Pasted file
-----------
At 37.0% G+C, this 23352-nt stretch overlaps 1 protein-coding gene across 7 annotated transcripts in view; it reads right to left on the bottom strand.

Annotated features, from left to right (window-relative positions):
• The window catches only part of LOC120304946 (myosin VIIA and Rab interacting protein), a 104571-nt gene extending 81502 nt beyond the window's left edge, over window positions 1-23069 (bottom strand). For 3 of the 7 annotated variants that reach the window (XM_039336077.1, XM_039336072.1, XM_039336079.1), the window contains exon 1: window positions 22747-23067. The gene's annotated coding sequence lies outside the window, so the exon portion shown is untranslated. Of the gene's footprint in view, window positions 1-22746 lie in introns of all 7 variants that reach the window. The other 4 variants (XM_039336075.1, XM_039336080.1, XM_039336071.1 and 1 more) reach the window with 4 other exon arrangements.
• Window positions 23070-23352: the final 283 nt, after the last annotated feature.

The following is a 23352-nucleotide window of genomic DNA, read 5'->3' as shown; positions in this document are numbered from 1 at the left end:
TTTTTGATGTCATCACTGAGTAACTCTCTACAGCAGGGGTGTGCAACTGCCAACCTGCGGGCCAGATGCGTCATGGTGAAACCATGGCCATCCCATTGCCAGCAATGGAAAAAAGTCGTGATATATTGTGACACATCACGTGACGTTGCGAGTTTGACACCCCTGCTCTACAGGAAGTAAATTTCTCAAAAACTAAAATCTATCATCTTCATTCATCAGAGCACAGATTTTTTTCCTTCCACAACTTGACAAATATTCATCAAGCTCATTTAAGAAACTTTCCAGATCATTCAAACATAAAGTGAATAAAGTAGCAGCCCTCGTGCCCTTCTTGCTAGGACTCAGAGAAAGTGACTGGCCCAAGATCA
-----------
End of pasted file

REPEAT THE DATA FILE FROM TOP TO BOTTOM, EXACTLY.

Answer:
At 37.0% G+C, this 23352-nt stretch overlaps 1 protein-coding gene across 7 annotated transcripts in view; it reads right to left on the bottom strand.

Annotated features, from left to right (window-relative positions):
• The window catches only part of LOC120304946 (myosin VIIA and Rab interacting protein), a 104571-nt gene extending 81502 nt beyond the window's left edge, over window positions 1-23069 (bottom strand). For 3 of the 7 annotated variants that reach the window (XM_039336077.1, XM_039336072.1, XM_039336079.1), the window contains exon 1: window positions 22747-23067. The gene's annotated coding sequence lies outside the window, so the exon portion shown is untranslated. Of the gene's footprint in view, window positions 1-22746 lie in introns of all 7 variants that reach the window. The other 4 variants (XM_039336075.1, XM_039336080.1, XM_039336071.1 and 1 more) reach the window with 4 other exon arrangements.
• Window positions 23070-23352: the final 283 nt, after the last annotated feature.

The following is a 23352-nucleotide window of genomic DNA, read 5'->3' as shown; positions in this document are numbered from 1 at the left end:
TTTTTGATGTCATCACTGAGTAACTCTCTACAGCAGGGGTGTGCAACTGCCAACCTGCGGGCCAGATGCGTCATGGTGAAACCATGGCCATCCCATTGCCAGCAATGGAAAAAAGTCGTGATATATTGTGACACATCACGTGACGTTGCGAGTTTGACACCCCTGCTCTACAGGAAGTAAATTTCTCAAAAACTAAAATCTATCATCTTCATTCATCAGAGCACAGATTTTTTTCCTTCCACAACTTGACAAATATTCATCAAGCTCATTTAAGAAACTTTCCAGATCATTCAAACATAAAGTGAATAAAGTAGCAGCCCTCGTGCCCTTCTTGCTAGGACTCAGAGAAAGTGACTGGCCCAAGATCA